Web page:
University students who faked hate crime given lenient sentencing


Three African-American University at Albany students who were accused of falsely reporting a hate crime have received a punishment of probation and community service.

Asha Burwell and Ariel Agudio—the final two to be sentenced for the false hate crime report—both received three years of probation and 200 hours each of community service. According to Fox News, the judge waived jail time, contending that the women had already endured “significant consequences” in the wake of the January 30, 2016, incident.

Along with student Alexis Briggs, Burwell and Agudio filed a report alleging that they were attacked on a bus by a group of white men. The women claimed that they were verbally assaulted and called the N-word. The three were also involved in a physical altercation with other bus riders although they claimed that incident was incited by the others.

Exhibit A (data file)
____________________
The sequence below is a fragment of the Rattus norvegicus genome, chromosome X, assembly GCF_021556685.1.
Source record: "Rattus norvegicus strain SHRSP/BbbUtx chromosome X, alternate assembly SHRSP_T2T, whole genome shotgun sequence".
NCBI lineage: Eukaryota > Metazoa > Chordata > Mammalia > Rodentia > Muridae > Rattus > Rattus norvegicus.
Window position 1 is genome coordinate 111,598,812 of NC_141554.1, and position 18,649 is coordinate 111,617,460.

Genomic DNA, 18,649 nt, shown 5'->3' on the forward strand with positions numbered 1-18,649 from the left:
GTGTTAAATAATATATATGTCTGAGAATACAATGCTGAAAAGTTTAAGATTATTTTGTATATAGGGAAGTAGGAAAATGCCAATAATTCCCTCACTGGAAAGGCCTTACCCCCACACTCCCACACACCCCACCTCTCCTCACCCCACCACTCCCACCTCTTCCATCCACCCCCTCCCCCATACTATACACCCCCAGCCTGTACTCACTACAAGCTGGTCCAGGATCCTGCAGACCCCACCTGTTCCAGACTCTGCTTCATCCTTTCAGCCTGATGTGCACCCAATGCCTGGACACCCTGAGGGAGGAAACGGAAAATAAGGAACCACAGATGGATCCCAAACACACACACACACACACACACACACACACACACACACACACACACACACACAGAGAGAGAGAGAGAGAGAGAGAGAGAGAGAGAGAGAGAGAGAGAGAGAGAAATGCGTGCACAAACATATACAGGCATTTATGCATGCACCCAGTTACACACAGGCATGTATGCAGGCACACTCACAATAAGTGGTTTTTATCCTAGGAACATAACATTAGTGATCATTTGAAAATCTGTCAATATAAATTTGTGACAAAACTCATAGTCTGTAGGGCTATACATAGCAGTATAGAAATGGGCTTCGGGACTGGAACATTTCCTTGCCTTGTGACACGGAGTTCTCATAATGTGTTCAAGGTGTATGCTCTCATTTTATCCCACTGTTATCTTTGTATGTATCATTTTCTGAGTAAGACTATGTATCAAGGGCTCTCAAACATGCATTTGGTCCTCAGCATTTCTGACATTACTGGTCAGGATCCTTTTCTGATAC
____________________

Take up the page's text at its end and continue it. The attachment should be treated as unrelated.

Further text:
The alleged hate crime was heavily promoted on the Albany campus and even sparked a hashtag campaign on Twitter, #DefendBlackGirlsUAlbany. NFL players and rap singers supported the women by criticizing the attacks. Seeking political gain, Hillary Clinton also cited the purported hate crime.

Protest marches emerged at the university featuring numerous political activist speakers, including some from the local chapter of Black Lives Matter.

Upon review of cellphone video recorded by other passengers on the bus, police discovered that the women’s allegations were not supported by the video evidence. Within a month, the women were charged with filing a false hate crime report.

All three women initially declared their innocence and refused plea deals in the case.

Eventually, one of the women, Alexis Briggs, admitted in court that the trio had falsely reported the hate crime.

In 2016, Briggs pleaded guilty to disorderly conduct, apologized for lying, and was sentenced to probation and 100 hours of community service.

The three women were ultimately expelled from the University at Albany.

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